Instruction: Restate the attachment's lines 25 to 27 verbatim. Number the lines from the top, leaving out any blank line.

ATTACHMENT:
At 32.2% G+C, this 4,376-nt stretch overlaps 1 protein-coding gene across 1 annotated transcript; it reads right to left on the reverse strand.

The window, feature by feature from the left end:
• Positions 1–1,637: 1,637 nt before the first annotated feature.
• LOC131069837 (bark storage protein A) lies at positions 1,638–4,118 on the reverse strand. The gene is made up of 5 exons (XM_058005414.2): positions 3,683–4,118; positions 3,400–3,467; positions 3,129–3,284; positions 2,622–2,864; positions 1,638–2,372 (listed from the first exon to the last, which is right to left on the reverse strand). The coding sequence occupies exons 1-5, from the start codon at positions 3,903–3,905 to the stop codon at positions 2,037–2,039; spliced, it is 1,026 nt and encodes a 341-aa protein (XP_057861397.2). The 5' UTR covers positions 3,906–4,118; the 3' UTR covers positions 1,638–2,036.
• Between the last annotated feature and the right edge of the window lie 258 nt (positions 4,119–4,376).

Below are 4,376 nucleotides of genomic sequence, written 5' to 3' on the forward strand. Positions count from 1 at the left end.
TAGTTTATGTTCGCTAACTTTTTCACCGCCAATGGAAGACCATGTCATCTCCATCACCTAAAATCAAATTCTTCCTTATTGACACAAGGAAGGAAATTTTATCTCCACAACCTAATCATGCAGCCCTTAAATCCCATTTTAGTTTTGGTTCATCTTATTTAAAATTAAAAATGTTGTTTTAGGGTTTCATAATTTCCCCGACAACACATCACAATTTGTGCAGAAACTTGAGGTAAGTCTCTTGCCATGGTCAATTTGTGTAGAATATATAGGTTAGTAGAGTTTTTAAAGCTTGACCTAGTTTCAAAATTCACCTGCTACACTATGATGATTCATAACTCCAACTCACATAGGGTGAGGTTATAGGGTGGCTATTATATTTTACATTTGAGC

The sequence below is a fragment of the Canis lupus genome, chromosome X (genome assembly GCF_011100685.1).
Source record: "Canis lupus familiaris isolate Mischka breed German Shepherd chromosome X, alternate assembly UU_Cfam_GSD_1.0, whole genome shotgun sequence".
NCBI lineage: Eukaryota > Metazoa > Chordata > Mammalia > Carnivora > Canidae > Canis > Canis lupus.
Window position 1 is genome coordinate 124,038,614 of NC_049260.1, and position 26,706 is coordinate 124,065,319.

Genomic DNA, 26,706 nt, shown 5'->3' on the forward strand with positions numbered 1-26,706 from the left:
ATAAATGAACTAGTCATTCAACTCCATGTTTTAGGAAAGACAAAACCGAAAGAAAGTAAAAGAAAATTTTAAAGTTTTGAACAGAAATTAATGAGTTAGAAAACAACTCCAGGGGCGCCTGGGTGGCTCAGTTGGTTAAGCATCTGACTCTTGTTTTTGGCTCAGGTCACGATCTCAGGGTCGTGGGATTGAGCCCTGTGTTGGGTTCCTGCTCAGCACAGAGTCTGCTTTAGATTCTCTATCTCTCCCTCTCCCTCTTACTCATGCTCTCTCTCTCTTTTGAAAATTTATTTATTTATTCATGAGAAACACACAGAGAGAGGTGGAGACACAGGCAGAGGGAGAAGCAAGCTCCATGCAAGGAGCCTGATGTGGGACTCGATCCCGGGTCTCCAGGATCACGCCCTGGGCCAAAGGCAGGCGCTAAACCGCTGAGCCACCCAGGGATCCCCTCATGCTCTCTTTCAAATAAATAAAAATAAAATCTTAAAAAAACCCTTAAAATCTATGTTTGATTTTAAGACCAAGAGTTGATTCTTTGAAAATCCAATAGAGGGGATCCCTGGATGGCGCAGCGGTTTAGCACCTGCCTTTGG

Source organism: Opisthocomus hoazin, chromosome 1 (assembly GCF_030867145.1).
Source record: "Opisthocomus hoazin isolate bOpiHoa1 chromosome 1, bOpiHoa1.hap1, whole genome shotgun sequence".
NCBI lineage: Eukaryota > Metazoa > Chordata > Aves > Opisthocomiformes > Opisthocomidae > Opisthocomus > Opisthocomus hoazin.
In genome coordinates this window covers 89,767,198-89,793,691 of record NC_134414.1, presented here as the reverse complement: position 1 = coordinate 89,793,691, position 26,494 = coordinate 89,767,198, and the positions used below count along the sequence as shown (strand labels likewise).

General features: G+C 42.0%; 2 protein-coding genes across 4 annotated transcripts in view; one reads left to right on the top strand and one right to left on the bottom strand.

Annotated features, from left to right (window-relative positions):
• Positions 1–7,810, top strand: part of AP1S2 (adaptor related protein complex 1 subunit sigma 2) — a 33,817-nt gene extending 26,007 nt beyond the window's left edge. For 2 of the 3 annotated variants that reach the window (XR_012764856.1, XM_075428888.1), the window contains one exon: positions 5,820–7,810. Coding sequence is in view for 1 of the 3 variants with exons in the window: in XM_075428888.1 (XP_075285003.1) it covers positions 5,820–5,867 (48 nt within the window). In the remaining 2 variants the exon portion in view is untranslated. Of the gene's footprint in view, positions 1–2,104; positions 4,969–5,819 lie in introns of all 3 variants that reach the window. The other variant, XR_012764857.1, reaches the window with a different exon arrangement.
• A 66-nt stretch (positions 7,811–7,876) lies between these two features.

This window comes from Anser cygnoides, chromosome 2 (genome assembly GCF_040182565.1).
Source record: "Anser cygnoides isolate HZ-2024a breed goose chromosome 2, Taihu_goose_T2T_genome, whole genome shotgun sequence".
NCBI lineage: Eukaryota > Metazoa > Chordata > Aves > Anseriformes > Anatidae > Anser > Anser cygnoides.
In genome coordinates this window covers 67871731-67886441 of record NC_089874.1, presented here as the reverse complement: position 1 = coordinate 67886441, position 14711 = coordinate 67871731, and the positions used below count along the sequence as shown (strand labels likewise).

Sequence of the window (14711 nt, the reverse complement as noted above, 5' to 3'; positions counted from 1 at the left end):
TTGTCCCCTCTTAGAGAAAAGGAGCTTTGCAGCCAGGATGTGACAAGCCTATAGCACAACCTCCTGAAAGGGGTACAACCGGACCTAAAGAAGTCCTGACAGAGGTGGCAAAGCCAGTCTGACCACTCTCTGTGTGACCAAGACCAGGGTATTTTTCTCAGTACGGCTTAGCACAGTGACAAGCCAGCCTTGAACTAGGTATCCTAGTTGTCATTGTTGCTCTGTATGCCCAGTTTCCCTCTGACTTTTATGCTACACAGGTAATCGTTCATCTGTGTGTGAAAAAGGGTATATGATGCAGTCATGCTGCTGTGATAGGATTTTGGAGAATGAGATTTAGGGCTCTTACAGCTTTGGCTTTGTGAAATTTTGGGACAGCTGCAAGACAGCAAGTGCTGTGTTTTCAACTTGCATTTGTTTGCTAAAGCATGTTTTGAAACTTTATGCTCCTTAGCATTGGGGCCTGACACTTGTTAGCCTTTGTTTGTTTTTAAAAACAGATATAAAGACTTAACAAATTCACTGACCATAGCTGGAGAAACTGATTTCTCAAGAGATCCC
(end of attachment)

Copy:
In genome coordinates this window covers 67871731-67886441 of record NC_089874.1, presented here as the reverse complement: position 1 = coordinate 67886441, position 14711 = coordinate 67871731, and the positions used below count along the sequence as shown (strand labels likewise).

Sequence of the window (14711 nt, the reverse complement as noted above, 5' to 3'; positions counted from 1 at the left end):
TTGTCCCCTCTTAGAGAAAAGGAGCTTTGCAGCCAGGATGTGACAAGCCTATAGCACAACCTCCTGAAAGGGGTACAACCGGACCTAAAGAAGTCCTGACAGAGGTGGCAAAGCCAGTCTGACCACTCTCTGTGTGACCAAGACCAGGGTATTTTTCTCAGTACGGCTTAGCACAGTGACAAGCCAGCCTTGAACTAGGTATCCTAGTTGTCATTGTTGCTCTGTATGCCCAGTTTCCCTCTGACTTTTATGCTACACAGGTAATCGTTCATCTGTGTGTGAAAAAGGGTATATGATGCAGTCATGCTGCTGTGATAGGATTTTGGAGAATGAGATTTAGGGCTCTTACAGCTTTGGCTTTGTGAAATTTTGGGACAGCTGCAAGACAGCAAGTGCTGTGTTTTCAACTTGCATTTGTTTGCTAAAGCATGTTTTGAAACTTTATGCTCCTTAGCATTGGGGCCTGACACTTGTTAGCCTTTGTTTGTTTTTAAAAACAGATATAAAGACTTAACAAATTCACTGACCATAGCTGGAGAAACTGATTTCTCAAGAGATCCC